While driving home yesterday afternoon, I listened to 104.5 The Zone while the gang opined about the Nashville Predators and upcoming free agency issues. The concensus opinion was that since David Poile has to operate on a budget, and the Preds rely on revenue sharing, all we can realistically hope for is a team that scratches and claws to barely make the playoffs. There's simply no way they're going to contend with the big boys in Detroit, Chicago, or San Jose.
One of the most important tasks for any NHL general manager or coach is to "manage expectations", and not get the fanbase overly excited about the results their team is supposed to achieve. Over the long term, of course, all teams will have their ups and downs. In Nashville, however, an attitude has sunk in among the traditional media (and, alas, much of the fanbase) that mediocrity is the best the Predators can hope for, spelled out as being a marginal playoff team that hopes, perhaps, to one day win a playoff series.
Maybe this might have been appropriate back during the early days of the franchise, but in the modern NHL, with the salary cap system and revenue sharing, there's really no good reason that the Predators can't contend for the Stanley Cup more often than not, especially if there's any truth to the general opinion that Poile and head coach Barry Trotz are among the best in the league at what they do.
The key to competitive success in the NHL these days is to establish a strong core of proven veterans, and develop young talent around it. Until they hit unrestricted free agency, many star players provide incredible "bang for the buck", and that's an area that the Nashville Predators are particularly well positioned to take advantage of. The main misconception that needs to be cleared up, however, is that there's some yawning financial chasm between the Predators and the top teams in the league.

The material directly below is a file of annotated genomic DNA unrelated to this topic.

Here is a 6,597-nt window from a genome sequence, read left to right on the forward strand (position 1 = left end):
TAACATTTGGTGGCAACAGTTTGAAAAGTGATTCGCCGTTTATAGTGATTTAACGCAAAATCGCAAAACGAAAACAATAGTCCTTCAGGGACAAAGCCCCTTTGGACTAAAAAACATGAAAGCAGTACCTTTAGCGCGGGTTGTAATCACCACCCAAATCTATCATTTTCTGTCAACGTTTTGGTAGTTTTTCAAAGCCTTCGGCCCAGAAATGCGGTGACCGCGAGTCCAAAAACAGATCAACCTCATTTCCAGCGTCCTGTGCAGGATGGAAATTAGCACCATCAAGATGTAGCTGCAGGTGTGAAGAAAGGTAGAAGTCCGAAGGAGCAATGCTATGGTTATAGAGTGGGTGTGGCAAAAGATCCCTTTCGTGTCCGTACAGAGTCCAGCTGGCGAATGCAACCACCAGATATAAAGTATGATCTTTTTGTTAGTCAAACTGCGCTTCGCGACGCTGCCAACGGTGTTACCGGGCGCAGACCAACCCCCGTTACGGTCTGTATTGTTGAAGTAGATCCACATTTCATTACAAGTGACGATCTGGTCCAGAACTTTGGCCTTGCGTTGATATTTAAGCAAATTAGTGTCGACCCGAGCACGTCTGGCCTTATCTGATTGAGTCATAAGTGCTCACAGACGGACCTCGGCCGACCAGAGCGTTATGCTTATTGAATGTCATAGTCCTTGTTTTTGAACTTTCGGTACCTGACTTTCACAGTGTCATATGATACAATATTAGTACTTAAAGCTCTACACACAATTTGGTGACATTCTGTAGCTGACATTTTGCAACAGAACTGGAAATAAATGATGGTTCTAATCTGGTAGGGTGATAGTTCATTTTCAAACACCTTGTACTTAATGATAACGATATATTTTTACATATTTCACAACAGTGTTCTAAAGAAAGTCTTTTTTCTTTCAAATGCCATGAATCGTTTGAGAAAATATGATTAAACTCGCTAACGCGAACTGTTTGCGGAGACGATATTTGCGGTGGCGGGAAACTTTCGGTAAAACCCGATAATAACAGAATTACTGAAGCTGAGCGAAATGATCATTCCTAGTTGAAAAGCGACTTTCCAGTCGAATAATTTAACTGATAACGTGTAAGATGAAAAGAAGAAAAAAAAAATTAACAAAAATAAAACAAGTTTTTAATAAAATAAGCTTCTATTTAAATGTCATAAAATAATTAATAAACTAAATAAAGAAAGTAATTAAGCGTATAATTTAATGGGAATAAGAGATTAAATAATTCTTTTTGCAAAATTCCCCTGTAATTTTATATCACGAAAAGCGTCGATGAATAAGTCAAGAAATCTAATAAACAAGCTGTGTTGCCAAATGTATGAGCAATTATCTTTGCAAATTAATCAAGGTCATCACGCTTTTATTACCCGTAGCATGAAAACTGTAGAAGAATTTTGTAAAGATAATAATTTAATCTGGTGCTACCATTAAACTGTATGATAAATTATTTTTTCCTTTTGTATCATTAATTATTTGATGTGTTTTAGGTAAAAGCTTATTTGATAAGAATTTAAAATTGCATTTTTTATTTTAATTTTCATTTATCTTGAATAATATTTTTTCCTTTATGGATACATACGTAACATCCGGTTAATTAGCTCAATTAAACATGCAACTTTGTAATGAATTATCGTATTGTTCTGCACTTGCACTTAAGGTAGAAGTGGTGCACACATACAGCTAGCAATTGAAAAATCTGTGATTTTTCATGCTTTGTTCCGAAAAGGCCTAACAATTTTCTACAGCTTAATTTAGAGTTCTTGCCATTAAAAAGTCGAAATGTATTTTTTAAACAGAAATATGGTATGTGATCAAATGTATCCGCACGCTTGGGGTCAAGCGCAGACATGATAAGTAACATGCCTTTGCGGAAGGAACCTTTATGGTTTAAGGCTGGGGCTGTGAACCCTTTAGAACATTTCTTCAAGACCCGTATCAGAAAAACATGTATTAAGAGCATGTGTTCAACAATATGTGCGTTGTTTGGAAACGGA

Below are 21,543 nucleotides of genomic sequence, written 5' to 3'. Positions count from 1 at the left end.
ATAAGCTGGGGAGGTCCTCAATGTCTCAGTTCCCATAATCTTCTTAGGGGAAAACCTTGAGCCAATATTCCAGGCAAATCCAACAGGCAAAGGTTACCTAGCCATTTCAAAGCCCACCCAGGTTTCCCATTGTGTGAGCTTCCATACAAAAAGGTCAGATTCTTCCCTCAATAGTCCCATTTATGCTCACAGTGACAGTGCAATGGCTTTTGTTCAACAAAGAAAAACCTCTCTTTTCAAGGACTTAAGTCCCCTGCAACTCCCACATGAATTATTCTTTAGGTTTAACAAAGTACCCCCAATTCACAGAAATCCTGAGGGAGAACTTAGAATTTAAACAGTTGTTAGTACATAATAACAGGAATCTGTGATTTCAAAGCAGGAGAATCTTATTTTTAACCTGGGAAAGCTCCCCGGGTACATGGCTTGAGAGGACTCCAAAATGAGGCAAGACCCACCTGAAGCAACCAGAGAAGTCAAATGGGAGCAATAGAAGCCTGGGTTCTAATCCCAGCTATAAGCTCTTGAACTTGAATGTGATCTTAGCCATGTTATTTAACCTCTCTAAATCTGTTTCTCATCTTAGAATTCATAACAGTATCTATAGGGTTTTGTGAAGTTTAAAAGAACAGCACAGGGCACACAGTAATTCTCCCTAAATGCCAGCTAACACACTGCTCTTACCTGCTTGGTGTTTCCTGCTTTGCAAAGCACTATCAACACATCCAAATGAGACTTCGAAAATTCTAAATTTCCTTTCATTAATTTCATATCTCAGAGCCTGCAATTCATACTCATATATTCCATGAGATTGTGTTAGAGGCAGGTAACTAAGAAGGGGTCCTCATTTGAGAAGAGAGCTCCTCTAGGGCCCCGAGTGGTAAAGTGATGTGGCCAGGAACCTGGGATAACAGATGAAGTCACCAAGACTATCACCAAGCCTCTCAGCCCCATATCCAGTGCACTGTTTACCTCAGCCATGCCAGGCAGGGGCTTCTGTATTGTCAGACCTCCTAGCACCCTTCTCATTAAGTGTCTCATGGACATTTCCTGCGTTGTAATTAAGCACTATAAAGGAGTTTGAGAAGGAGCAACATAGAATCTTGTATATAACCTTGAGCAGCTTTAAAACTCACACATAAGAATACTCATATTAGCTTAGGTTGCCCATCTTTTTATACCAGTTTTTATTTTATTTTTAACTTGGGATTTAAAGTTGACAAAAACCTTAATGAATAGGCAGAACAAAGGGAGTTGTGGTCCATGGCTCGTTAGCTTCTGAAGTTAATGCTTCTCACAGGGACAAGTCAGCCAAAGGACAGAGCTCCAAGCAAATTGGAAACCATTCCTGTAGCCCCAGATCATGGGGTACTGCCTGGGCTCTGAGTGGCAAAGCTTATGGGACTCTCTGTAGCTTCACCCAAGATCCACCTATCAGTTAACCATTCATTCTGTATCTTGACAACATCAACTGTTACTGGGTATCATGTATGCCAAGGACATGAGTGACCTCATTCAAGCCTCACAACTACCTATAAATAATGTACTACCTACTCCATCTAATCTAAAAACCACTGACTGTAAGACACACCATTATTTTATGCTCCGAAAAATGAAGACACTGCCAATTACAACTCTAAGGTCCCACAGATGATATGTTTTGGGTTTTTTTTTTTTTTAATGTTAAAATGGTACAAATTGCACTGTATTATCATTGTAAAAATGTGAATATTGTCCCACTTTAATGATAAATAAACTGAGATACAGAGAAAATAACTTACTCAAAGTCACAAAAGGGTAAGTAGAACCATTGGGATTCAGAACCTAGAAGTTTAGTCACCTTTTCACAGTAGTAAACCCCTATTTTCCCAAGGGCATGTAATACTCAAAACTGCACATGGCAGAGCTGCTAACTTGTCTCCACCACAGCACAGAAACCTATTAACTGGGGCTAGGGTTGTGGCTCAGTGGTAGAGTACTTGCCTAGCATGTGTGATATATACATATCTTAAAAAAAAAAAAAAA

The Falconer over at Bird Watchers Anonymous (SB Nation's Atlanta Thrashers blog) posted the following graph that demonstrates just how tightly bunched NHL payrolls are these days as compared to the pre-salary cap era:
Before the Great Lockout, the bottom third of the league had payrolls less than half that of the big spenders, a gap of over $30 million. These days, that gap has closed to about $10 million. The spread between the "Haves and Have-Nots" is tighter than any time in recent memory, and unless the CBA is radically changed in the next few years, there's no reason for it to widen again.
With only a $16 million range to work with between the salary cap and floor, there's no structural reason that any team in the league can't assemble a competitive roster. The Preds appear to be targeting a payroll that's $3-5 million above the salary floor (last year they were $5 million over), and when you throw in the fact that high-spending teams typically leave $1 million of headroom below the cap so they have roster flexibility to deal with injuries and trades, what you really end up with is a spending gap of $11 million between where the Preds are and the elite of the NHL.
In addition, the leading spenders often engage in high profile free agent bidding, paying top dollar for big-name stars such as Scott Gomez, Chris Drury, Brian Campbell, or Ryan Smyth. By staying away from such bidding wars, the spendthrift teams can close that payroll gap even further.
In the days to come I'll break down the Predators roster by position to see how they currently stack up against the rest of the league, and where the opportunity lies to craft a Stanley Cup contender in the short term. But for now, let's cut it with the "poor Preds" talk, shall we?